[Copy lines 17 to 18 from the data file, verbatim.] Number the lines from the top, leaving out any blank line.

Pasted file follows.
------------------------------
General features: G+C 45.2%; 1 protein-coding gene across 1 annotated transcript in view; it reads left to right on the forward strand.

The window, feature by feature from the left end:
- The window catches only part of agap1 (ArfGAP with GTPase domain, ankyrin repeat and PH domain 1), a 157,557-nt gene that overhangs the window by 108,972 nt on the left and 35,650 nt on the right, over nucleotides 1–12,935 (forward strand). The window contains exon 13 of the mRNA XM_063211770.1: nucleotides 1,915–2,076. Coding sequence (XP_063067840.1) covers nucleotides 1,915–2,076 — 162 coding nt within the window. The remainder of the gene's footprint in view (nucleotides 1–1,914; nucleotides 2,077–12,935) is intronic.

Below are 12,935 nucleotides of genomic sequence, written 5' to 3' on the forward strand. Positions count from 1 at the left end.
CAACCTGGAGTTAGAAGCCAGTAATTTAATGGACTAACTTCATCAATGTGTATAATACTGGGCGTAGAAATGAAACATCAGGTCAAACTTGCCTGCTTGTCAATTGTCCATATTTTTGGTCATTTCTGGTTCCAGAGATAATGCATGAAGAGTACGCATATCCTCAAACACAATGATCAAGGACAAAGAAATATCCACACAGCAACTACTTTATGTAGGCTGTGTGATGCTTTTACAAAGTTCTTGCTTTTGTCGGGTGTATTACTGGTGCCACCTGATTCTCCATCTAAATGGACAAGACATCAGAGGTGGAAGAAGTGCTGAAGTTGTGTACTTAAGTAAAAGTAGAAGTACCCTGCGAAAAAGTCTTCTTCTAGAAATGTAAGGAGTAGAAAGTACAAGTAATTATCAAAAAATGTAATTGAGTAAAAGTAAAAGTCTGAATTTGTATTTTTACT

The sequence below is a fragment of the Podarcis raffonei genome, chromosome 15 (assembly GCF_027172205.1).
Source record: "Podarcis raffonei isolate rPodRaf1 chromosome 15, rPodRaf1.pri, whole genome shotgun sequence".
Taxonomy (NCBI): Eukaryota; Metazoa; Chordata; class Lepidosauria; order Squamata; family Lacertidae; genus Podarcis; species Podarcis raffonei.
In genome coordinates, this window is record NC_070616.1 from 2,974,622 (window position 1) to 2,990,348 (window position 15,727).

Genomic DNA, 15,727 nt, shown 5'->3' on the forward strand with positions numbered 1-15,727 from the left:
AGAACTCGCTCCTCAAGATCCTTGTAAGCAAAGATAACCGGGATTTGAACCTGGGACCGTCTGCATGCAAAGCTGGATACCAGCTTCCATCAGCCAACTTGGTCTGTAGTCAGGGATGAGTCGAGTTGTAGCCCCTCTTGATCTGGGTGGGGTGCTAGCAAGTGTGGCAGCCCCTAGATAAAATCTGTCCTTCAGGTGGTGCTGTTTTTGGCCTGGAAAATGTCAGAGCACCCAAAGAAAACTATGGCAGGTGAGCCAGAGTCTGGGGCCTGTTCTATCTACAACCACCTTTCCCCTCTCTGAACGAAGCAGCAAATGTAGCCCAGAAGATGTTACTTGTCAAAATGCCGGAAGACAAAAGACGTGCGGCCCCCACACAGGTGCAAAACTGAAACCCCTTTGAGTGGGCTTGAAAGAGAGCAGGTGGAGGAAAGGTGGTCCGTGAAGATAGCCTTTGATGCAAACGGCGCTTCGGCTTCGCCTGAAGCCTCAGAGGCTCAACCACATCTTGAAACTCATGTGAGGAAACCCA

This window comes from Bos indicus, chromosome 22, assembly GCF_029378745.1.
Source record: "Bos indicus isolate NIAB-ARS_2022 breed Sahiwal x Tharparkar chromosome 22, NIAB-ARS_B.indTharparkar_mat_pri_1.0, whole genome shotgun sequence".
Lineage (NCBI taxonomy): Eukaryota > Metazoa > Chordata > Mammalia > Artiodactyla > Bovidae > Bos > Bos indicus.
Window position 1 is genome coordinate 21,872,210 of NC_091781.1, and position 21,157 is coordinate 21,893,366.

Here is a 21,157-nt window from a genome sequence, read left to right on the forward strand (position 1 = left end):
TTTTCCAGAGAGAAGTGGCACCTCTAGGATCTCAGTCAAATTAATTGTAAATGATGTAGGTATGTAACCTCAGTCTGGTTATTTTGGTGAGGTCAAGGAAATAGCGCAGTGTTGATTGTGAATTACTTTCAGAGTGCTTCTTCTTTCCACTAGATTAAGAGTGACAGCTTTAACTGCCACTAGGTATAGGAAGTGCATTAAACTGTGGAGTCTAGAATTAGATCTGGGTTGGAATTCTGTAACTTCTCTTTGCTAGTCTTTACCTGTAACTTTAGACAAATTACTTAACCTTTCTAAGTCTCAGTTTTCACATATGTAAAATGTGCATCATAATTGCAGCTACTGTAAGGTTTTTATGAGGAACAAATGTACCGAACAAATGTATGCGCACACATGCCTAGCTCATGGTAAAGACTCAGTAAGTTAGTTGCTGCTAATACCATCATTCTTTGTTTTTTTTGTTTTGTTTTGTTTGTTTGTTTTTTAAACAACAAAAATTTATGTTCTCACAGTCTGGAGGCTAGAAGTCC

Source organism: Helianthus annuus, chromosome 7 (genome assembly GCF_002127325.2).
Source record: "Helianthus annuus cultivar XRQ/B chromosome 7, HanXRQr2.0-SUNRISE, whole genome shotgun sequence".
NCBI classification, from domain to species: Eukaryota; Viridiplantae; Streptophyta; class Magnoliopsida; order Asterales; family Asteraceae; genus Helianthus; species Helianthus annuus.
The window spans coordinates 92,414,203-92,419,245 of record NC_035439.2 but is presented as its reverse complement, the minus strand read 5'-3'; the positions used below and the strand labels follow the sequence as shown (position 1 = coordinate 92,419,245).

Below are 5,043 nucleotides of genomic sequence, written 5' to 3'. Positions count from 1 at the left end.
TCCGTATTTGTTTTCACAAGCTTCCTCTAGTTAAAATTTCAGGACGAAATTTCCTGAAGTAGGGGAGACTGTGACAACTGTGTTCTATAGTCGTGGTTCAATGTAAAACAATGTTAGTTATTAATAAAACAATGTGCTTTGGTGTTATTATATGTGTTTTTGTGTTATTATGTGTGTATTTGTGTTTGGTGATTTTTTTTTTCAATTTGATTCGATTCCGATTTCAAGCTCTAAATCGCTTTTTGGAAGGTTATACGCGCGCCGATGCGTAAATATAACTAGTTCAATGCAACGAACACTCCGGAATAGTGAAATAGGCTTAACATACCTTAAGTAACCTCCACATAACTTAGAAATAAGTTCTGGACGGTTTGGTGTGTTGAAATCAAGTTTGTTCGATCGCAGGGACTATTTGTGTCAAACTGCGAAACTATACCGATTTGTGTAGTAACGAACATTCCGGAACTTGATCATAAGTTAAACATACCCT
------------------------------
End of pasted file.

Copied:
TTTTCCAGAGAGAAGTGGCACCTCTAGGATCTCAGTCAAATTAATTGTAAATGATGTAGGTATGTAACCTCAGTCTGGTTATTTTGGTGAGGTCAAGGAAATAGCGCAGTGTTGATTGTGAATTACTTTCAGAGTGCTTCTTCTTTCCACTAGATTAAGAGTGACAGCTTTAACTGCCACTAGGTATAGGAAGTGCATTAAACTGTGGAGTCTAGAATTAGATCTGGGTTGGAATTCTGTAACTTCTCTTTGCTAGTCTTTACCTGTAACTTTAGACAAATTACTTAACCTTTCTAAGTCTCAGTTTTCACATATGTAAAATGTGCATCATAATTGCAGCTACTGTAAGGTTTTTATGAGGAACAAATGTACCGAACAAATGTATGCGCACACATGCCTAGCTCATGGTAAAGACTCAGTAAGTTAGTTGCTGCTAATACCATCATTCTTTGTTTTTTTTGTTTTGTTTTGTTTGTTTGTTTTTTAAACAACAAAAATTTATGTTCTCACAGTCTGGAGGCTAGAAGTCC

Source organism: Helianthus annuus, chromosome 7 (genome assembly GCF_002127325.2).